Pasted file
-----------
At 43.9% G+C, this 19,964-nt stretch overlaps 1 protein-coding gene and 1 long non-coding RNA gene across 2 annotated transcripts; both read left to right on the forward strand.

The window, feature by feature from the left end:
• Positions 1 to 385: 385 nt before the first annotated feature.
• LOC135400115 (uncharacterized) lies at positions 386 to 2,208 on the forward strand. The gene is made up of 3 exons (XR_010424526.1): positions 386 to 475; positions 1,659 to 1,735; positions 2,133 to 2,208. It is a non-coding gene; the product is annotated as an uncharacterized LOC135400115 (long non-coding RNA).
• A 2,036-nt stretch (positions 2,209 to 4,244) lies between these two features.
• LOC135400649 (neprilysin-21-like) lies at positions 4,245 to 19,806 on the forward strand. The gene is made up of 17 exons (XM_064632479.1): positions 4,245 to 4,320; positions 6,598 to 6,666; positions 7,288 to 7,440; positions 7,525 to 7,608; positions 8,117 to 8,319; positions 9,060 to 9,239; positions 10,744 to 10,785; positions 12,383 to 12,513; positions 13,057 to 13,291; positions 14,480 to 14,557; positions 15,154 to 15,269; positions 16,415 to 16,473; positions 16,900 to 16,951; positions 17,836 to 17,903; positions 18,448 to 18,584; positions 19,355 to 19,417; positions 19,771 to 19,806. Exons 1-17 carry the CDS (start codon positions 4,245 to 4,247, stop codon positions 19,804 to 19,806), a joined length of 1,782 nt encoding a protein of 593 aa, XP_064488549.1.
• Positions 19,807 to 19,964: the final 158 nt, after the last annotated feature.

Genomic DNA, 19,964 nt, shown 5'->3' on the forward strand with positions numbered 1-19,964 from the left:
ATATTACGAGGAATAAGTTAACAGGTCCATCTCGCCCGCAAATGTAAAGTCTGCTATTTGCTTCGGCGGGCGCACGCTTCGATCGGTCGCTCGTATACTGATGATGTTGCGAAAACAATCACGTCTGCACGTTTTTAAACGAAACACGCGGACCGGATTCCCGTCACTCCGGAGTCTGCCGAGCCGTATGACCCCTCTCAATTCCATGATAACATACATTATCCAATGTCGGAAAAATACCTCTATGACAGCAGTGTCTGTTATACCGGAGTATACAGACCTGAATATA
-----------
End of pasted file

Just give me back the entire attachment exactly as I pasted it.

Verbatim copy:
At 43.9% G+C, this 19,964-nt stretch overlaps 1 protein-coding gene and 1 long non-coding RNA gene across 2 annotated transcripts; both read left to right on the forward strand.

The window, feature by feature from the left end:
• Positions 1 to 385: 385 nt before the first annotated feature.
• LOC135400115 (uncharacterized) lies at positions 386 to 2,208 on the forward strand. The gene is made up of 3 exons (XR_010424526.1): positions 386 to 475; positions 1,659 to 1,735; positions 2,133 to 2,208. It is a non-coding gene; the product is annotated as an uncharacterized LOC135400115 (long non-coding RNA).
• A 2,036-nt stretch (positions 2,209 to 4,244) lies between these two features.
• LOC135400649 (neprilysin-21-like) lies at positions 4,245 to 19,806 on the forward strand. The gene is made up of 17 exons (XM_064632479.1): positions 4,245 to 4,320; positions 6,598 to 6,666; positions 7,288 to 7,440; positions 7,525 to 7,608; positions 8,117 to 8,319; positions 9,060 to 9,239; positions 10,744 to 10,785; positions 12,383 to 12,513; positions 13,057 to 13,291; positions 14,480 to 14,557; positions 15,154 to 15,269; positions 16,415 to 16,473; positions 16,900 to 16,951; positions 17,836 to 17,903; positions 18,448 to 18,584; positions 19,355 to 19,417; positions 19,771 to 19,806. Exons 1-17 carry the CDS (start codon positions 4,245 to 4,247, stop codon positions 19,804 to 19,806), a joined length of 1,782 nt encoding a protein of 593 aa, XP_064488549.1.
• Positions 19,807 to 19,964: the final 158 nt, after the last annotated feature.

Genomic DNA, 19,964 nt, shown 5'->3' on the forward strand with positions numbered 1-19,964 from the left:
ATATTACGAGGAATAAGTTAACAGGTCCATCTCGCCCGCAAATGTAAAGTCTGCTATTTGCTTCGGCGGGCGCACGCTTCGATCGGTCGCTCGTATACTGATGATGTTGCGAAAACAATCACGTCTGCACGTTTTTAAACGAAACACGCGGACCGGATTCCCGTCACTCCGGAGTCTGCCGAGCCGTATGACCCCTCTCAATTCCATGATAACATACATTATCCAATGTCGGAAAAATACCTCTATGACAGCAGTGTCTGTTATACCGGAGTATACAGACCTGAATATA